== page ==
Editors' ChoiceNeuroscience

Turn Off Youth

Science Signaling  23 Apr 2013:
Vol. 6, Issue 272, pp. ec91
DOI: 10.1126/scisignal.2004261

Our neurons regenerate better when we are young than when we are more mature. Studying the mechanosensory anterior ventral microtubule (AVM) neuron of the nematode Caenorhabditis elegans, Zou et al. (see the Perspective by Nix and Bastiani) found that worms lacking microRNA machinery had unusually robust axon regeneration and youthful-looking growth cones. Under- and overexpression of let-7 microRNA confirmed its involvement in depressing axon regeneration.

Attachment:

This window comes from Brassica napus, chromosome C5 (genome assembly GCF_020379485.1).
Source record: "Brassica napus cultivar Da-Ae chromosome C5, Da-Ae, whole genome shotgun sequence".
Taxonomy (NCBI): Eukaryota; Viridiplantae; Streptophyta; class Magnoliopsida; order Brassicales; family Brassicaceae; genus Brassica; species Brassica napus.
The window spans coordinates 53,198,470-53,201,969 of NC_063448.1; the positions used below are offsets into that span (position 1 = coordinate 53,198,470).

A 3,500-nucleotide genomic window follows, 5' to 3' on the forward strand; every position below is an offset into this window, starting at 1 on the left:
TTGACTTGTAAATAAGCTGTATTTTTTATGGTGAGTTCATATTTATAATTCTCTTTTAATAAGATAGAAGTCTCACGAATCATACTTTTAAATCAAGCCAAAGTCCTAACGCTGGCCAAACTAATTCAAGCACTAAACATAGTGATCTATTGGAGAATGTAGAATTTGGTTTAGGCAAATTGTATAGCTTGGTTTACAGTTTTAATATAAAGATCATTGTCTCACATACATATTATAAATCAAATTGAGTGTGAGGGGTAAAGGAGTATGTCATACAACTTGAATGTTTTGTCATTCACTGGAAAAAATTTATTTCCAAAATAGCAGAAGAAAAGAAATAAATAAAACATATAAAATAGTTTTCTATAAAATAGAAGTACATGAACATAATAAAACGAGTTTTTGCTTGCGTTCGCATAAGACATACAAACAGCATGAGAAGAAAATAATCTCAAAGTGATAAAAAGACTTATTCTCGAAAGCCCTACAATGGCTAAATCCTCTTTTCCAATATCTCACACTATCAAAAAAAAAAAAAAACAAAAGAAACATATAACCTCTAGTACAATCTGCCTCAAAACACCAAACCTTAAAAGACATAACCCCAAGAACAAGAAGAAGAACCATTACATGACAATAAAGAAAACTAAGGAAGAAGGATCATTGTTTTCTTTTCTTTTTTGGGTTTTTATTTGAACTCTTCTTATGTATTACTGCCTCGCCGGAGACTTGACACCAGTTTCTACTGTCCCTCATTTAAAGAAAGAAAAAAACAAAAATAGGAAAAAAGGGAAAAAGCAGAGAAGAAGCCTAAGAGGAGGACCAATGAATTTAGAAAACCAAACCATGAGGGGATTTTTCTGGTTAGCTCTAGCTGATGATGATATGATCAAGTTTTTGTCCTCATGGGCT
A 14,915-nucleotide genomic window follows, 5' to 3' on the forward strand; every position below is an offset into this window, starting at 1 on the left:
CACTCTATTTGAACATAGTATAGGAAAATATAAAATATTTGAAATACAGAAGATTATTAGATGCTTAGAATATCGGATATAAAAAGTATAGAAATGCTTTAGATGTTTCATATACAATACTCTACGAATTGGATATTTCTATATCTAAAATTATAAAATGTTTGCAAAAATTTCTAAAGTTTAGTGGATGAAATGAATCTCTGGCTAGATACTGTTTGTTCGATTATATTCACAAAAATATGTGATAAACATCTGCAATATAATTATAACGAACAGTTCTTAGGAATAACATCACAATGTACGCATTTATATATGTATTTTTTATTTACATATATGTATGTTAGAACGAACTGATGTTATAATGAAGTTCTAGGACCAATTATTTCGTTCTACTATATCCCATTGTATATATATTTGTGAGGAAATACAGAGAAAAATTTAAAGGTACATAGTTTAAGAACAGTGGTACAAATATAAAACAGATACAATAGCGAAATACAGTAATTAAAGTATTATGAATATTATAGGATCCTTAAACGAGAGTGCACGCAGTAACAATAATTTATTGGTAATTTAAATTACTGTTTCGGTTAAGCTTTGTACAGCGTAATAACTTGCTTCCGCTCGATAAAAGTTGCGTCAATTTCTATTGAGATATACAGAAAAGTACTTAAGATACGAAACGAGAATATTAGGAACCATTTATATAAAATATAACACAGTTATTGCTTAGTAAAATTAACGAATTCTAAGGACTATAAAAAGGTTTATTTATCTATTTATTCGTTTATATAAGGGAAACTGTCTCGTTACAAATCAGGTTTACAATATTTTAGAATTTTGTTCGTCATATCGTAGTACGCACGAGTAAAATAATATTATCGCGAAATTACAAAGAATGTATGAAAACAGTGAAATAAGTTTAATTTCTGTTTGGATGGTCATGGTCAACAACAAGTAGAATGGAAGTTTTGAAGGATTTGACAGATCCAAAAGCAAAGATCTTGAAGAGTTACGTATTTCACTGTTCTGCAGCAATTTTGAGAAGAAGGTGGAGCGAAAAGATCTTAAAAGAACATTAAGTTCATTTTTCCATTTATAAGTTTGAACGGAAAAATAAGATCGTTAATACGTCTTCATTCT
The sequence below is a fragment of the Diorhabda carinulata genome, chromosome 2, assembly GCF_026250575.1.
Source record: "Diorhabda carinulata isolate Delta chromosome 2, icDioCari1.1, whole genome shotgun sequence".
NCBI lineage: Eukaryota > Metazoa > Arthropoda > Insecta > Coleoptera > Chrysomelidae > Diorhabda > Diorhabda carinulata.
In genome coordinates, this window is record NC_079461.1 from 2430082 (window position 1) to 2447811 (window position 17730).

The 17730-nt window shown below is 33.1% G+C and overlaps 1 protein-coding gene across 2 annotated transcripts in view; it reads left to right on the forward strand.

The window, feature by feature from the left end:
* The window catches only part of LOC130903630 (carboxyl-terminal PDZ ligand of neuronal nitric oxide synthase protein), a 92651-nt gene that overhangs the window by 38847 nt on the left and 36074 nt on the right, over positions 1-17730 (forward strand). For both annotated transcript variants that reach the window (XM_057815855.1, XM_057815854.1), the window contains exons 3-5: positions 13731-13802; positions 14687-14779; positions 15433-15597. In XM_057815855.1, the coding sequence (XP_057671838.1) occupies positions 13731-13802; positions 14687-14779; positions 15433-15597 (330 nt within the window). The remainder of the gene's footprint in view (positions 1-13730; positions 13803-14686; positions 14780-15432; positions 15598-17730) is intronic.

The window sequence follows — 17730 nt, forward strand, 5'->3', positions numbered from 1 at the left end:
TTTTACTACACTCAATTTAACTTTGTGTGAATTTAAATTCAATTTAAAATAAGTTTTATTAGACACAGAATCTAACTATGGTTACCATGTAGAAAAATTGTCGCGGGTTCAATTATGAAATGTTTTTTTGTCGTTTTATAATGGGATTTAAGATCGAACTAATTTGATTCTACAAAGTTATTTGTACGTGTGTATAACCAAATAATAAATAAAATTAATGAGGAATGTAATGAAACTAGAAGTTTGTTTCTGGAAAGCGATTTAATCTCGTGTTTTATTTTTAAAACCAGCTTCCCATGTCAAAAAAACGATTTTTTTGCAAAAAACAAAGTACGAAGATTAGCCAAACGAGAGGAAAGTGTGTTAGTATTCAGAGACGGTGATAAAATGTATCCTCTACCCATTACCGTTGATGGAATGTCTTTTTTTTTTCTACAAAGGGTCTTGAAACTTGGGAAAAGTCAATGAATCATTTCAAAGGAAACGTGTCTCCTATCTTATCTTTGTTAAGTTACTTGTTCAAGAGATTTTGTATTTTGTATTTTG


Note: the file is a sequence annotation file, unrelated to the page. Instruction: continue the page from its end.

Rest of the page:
Y. Zou, H. Chiu, A. Zinovyeva, V. Ambros, C.-F. Chuang, C. Chang, Developmental decline in neuronal regeneration by the progressive change of two intrinsic timers. Science 340, 372–376 (2013). [Abstract] [Full Text]

P. Nix, M. Bastiani, Heterochronic genes turn back the clock in old neurons. Science 340, 282–283 (2013). [Abstract] [Full Text]